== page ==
No Worries, Mate
Australia’s refining crisis is an underappreciated risk to the global economy.
“If you don't have a refinery operating, it's hard to use oil that's available.” – T. Boone Pickens
In his 1957 science-fiction novel, On the Beach, Nevil Shute tells a haunting tale of a group of Australians facing certain death. When life in the northern hemisphere is wiped out by nuclear war, the Aussies are stuck waiting for the deadly radiation cloud to envelop them. How each character confronts their surreal acknowledgement of the inevitable is gripping and horrifying. The book was later made into a movie with a star-studded cast, and both works were commercially well-received.
Australia’s geographic isolation, an ideal setting for Shute’s novel, has permeated the country’s cultural development over the centuries. Building a modern society in a rough and inhospitable land was a tough slog, and Australians understandably pride themselves on their self-sufficiency. When necessities are weeks or months away by ship, it’s best to keep enough of the stuff you need on hand, be capable of producing it yourself, or be prepared to do without.
Fortunately for the country, Australia does not have to do without much. Despite its comparatively tiny population – it ranks 55th on the global list – it generates approximately $1.7 trillion in gross domestic product as the 13th largest economy in the world. The country is blessed with an excess of natural resources, and the world has come to depend on continued access to its vast supply of energy, minerals, and forestry products. Australia is a major producer of liquified natural gas (LNG), coal, iron ore, aluminum, gold, lead, zinc, lithium, uranium, silver, nickel, copper, cobalt, and timber – just to name a few. It is a resource superpower.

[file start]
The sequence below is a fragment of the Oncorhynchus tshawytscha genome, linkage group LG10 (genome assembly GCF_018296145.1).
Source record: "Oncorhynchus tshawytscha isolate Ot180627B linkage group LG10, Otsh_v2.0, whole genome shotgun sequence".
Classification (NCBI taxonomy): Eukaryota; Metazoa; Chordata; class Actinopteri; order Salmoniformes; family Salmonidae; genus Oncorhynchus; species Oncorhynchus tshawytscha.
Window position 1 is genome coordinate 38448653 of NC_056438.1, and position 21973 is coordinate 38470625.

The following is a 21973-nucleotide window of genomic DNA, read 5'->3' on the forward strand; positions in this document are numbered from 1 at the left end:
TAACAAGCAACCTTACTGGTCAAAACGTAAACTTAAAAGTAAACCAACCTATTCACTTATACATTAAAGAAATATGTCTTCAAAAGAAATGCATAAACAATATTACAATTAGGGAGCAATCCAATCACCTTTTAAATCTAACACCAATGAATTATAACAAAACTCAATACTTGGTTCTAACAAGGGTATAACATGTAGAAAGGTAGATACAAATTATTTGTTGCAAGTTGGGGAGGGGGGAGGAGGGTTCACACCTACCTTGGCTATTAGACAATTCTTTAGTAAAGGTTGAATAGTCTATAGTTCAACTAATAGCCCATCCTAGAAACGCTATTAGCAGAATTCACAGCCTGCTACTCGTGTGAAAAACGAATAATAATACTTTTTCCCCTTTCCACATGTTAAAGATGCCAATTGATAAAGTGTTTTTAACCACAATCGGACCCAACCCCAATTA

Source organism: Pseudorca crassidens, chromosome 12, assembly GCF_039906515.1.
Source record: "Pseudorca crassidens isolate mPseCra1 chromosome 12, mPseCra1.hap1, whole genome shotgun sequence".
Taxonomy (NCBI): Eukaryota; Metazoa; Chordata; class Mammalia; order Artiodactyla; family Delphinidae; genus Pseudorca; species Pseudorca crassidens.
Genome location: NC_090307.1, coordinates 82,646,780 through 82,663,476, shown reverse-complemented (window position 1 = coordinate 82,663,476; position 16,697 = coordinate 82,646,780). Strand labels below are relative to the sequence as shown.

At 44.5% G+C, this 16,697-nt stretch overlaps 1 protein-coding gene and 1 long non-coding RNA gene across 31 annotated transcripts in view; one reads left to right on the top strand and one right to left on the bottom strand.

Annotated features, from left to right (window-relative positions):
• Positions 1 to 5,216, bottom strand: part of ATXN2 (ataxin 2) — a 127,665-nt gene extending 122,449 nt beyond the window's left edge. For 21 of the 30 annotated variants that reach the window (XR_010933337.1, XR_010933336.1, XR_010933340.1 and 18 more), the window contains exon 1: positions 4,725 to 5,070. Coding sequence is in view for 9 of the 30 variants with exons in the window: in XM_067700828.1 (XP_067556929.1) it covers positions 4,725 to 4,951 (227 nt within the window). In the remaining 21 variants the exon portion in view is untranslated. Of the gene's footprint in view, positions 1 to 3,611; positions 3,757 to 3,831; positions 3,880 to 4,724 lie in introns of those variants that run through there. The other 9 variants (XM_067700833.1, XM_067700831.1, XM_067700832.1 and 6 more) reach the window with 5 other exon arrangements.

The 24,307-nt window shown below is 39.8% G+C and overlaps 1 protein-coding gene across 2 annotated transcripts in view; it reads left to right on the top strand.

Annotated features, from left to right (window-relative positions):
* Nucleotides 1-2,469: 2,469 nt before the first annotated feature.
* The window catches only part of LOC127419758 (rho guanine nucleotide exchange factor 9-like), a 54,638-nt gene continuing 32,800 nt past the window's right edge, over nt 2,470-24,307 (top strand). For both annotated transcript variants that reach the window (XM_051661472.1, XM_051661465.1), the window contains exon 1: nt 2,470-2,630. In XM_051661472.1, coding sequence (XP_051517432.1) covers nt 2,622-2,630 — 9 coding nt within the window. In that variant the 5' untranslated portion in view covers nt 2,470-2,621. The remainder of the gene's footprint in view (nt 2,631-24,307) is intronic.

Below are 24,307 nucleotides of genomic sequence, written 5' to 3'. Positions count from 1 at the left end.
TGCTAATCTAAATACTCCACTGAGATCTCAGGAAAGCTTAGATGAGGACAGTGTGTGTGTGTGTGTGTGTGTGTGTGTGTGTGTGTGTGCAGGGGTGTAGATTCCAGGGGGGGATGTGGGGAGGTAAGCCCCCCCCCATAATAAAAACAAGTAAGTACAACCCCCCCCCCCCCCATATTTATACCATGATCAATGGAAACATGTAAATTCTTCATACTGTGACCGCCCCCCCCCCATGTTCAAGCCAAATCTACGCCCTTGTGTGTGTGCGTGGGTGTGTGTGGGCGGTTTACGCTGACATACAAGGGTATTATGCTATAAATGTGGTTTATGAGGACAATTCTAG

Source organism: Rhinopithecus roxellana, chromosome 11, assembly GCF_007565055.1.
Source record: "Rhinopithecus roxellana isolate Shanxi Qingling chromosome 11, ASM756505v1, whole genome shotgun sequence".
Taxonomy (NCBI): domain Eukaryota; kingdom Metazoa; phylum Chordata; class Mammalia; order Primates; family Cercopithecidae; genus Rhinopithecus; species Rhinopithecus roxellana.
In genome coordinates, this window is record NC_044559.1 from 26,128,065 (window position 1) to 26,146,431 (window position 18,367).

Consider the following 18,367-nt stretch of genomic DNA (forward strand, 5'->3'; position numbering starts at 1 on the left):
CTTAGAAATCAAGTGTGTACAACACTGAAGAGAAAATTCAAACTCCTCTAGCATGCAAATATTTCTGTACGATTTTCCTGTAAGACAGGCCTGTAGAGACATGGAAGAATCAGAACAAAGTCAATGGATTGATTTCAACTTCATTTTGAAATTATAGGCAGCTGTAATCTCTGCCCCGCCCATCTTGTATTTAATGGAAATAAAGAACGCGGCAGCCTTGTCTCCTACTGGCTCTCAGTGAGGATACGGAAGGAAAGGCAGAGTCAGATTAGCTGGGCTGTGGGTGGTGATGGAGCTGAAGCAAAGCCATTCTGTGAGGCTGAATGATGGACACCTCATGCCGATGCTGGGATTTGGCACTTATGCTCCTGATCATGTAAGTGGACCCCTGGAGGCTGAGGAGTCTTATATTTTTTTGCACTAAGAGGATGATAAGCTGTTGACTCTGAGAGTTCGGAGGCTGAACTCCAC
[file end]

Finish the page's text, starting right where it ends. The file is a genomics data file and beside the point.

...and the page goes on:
The country does have a singular and critically important resource weakness, one that it leans heavily upon faraway lands to assuage. Without this externally sourced input, its entire economy would grind to a halt within days, and it would take substantially less than a full-blown nuclear war to throw Australia into just such a crisis. In the past decade, this risk has swelled to dangerous levels, causing a quiet but growing panic among Australia’s domestic industry captains. Were it to lose access to this all-important feedstock, the resulting economic emergency would quickly reverberate well beyond the country’s borders.
What is the Achille’s heel of one the world’s most important economies? Australia has practically no capacity to refine oil and relies on imports to meet the vast majority of its demand for diesel, the fuel that makes its entire supply chain work:
How did Australia get into this situation, and just how acute is the crisis? What are government officials doing about the problem? Will their solutions fully alleviate the risk in time? Let’s head south and find out.